You can monitor an upstream LDM process that is executing on the local system by setting its logging-level to debug, at which time it will print the data-product metadata of every data-product that it sends to the LDM logfile (along with other debugging information). The logging-level of an upstream LDM process can be changed by sending it a SIGUSR2 signal via the kill utility, e.g.,

kill -s USR2 pid
where pid is the process-ID of the upstream LDM process, which can be most easily discovered via the uldbutil utility:
uldbutil
...
or, less conveniently, by searching the LDM logfiles for the relevant "Starting Up" message:
cd $HOME/logs
grep -Fi 'Starting Up' `ls -rt ldmd.log*`
...

The state of LDM network connections

The non-standard utility netstat(1) is, nevertheless, available on many UNIX platforms and can be used to show the state of network connections. For example, here is the output of a netstat(1) command on a computer at the Unidata Program Center that's running FreeBSD:

netstat -a -f inet -p tcp | awk 'NR<=2 || /ldm/'
Active Internet connections (including servers)
Proto Recv-Q Send-Q  Local Address          Foreign Address        (state)
tcp4       0      0  emo.4392               flip.ldm               TIME_WAIT
tcp4       0      0  emo.ldm                storm.sjsu.edu.39415   TIME_WAIT
tcp4       0      0  emo.ldm                storm.sjsu.edu.39413   TIME_WAIT
tcp4       0  33304  emo.ldm                storm.sjsu.edu.36000   ESTABLISHED
tcp4       0  33304  emo.ldm                storm.sjsu.edu.35999   ESTABLISHED
tcp4       0     44  emo.ldm                storm.sjsu.edu.35998   ESTABLISHED
tcp4       0    928  emo.ldm                storm.sjsu.edu.35997   ESTABLISHED
tcp4       0  33304  emo.ldm                storm.sjsu.edu.35996   ESTABLISHED
tcp4       0  33304  emo.ldm                storm.sjsu.edu.35995   ESTABLISHED
tcp4       0  33304  emo.ldm                storm.sjsu.edu.34569   ESTABLISHED
tcp4       0   5828  emo.ldm                storm.sjsu.edu.34562   ESTABLISHED
tcp4       0     44  emo.ldm                storm.sjsu.edu.34560   ESTABLISHED
tcp4       0  23900  emo.ldm                storm.sjsu.edu.34561   ESTABLISHED
tcp4       0  22240  emo.ldm                solon.meteoro.uf.2861  ESTABLISHED
tcp4       0     44  emo.ldm                bigbird.tamhsc.e.50860 ESTABLISHED
tcp4       0      0  emo.ldm                bigbird.tamhsc.e.50858 ESTABLISHED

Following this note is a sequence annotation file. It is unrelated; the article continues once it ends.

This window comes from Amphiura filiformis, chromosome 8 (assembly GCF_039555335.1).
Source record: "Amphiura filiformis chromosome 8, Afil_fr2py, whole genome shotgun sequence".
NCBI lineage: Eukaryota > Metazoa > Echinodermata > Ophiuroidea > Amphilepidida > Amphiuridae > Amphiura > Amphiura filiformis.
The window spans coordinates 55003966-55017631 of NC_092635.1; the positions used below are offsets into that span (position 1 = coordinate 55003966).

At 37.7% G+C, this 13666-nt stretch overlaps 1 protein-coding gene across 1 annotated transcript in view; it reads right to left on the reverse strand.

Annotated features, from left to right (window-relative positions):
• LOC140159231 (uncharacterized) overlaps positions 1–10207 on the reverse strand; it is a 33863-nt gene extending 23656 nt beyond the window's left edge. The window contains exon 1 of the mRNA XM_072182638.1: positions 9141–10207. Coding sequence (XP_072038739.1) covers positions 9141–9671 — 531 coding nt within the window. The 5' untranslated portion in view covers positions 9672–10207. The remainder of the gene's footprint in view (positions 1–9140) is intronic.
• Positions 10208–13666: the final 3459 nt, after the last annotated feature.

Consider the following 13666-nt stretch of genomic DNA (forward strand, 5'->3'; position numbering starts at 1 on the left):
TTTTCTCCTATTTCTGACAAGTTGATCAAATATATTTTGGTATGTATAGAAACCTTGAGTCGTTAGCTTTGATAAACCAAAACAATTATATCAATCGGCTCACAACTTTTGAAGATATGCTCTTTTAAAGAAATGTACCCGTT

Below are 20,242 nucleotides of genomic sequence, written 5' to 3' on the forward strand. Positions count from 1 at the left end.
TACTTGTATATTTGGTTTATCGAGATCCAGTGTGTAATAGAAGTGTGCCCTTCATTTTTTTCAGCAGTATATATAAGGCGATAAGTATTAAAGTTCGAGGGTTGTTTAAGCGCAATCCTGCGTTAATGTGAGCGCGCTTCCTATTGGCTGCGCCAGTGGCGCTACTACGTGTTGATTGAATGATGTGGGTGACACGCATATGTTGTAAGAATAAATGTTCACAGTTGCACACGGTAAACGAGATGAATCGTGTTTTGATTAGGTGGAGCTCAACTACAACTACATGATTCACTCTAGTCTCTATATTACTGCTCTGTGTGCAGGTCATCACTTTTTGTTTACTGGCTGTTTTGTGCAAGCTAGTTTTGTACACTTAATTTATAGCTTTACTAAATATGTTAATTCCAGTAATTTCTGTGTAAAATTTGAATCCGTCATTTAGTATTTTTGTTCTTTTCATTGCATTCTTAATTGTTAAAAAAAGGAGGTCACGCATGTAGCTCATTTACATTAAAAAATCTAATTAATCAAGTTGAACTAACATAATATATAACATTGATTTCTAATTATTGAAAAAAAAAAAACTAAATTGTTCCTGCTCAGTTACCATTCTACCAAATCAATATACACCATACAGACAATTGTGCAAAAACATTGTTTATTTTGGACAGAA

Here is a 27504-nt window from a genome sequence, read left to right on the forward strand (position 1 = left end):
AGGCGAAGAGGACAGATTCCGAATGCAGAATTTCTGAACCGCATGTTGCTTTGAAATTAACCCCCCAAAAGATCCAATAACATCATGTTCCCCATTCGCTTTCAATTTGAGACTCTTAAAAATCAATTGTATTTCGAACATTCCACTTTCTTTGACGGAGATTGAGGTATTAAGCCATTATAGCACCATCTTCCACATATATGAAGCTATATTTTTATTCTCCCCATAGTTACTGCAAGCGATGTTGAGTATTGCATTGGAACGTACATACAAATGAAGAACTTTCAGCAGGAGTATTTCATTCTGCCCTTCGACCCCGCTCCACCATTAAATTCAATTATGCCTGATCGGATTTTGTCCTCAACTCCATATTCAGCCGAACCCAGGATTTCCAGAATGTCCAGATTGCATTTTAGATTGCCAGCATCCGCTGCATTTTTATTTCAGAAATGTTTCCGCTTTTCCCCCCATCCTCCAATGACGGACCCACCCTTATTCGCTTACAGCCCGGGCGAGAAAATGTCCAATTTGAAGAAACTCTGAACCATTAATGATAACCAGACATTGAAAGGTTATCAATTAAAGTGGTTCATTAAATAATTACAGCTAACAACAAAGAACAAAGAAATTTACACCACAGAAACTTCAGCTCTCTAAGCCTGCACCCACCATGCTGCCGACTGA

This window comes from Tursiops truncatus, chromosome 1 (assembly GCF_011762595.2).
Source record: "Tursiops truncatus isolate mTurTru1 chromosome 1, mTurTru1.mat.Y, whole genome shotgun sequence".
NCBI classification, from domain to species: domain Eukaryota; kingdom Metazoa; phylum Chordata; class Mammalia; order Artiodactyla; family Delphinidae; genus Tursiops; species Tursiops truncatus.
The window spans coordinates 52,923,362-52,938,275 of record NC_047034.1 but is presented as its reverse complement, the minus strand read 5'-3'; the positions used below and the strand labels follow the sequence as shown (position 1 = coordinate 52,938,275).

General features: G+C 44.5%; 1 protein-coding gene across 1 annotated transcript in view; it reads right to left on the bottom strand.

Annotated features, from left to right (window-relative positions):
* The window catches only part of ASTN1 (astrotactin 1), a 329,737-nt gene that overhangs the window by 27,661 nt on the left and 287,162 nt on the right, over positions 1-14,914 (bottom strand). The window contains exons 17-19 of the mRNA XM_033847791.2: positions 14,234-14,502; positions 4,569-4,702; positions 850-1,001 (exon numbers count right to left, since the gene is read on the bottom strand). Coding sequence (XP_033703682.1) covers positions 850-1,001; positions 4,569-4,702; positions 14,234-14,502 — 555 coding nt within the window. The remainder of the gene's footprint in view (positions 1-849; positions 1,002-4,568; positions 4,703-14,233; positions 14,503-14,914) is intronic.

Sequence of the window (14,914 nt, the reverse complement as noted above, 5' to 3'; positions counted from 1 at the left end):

tcp4       0   8640  emo.ldm                bigbird.tamhsc.e.50857 ESTABLISHED
tcp4       0      0  emo.ldm                bigbird.tamhsc.e.50856 ESTABLISHED
tcp4       0     44  emo.ldm                bigbird.tamhsc.e.50855 ESTABLISHED
tcp4       0     44  emo.ldm                bigbird.tamhsc.e.50854 ESTABLISHED
tcp4       0      0  emo.1066               desi.ldm               ESTABLISHED
tcp4       0     28  emo.1065               jackie.ldm             ESTABLISHED
tcp4       0      0  emo.1064               thelma.ucar.edu.ldm    ESTABLISHED
tcp4       0      0  emo.1063               thelma.ucar.edu.ldm    ESTABLISHED
tcp4       0     28  emo.1062               shemp.ldm              ESTABLISHED
tcp4       0      0  emo.1061               desi.ldm               ESTABLISHED
tcp4       0      0  emo.1060               jackie.ldm             ESTABLISHED
tcp4       0      0  *.ldm                  *.*                    LISTEN
This output assumes that the string "ldm" was associated with port 388 during the LDM Preinstallation Steps. You might have to adjust the above command to suit your operating system.

The last line of the output shows the top-level ldmd listening for TCP connections on port "ldm" (alias 388). The output also shows nineteen regular upstream LDMs (identified by having "emo.ldm" as the local address). The connections of two of these upstream LDMs are in TIME_WAIT and the associated processes should terminate soon. Seven active downstream LDMs are also shown near the end of the output. Lastly, the connection whose local address is "emo.4392" is special. This connection is due to the rtstats(1) process sending statistics to the Unidata Program Center computer "rtstats.unidata.ucar.edu" (alias "flip").


Metrics

If your computer system has the top, netstat, uptime, and vmstat utilities installed, and you have configured the ldmadmin configuration-file correctly, then you can periodically accumulate LDM performance metrics in a file for subsequent display and analysis by executing the addmetrics command of the ldmadmin utility from a crontab entry. See Edit the LDM user's crontab(1) file.

Additionally, if your computer system has the gnuplot utility installed, then you can plot the LDM performance metrics by executing the plotmetrics command of the ldmadmin utility.


Use the LDM logfile

The LDM logfile is your friend. If you encounter a problem, then one of the first things you should do is to look at it. Problems can often be diagnosed by comparing corresponding logfile entries from the upstream LDM and the downstream LDM.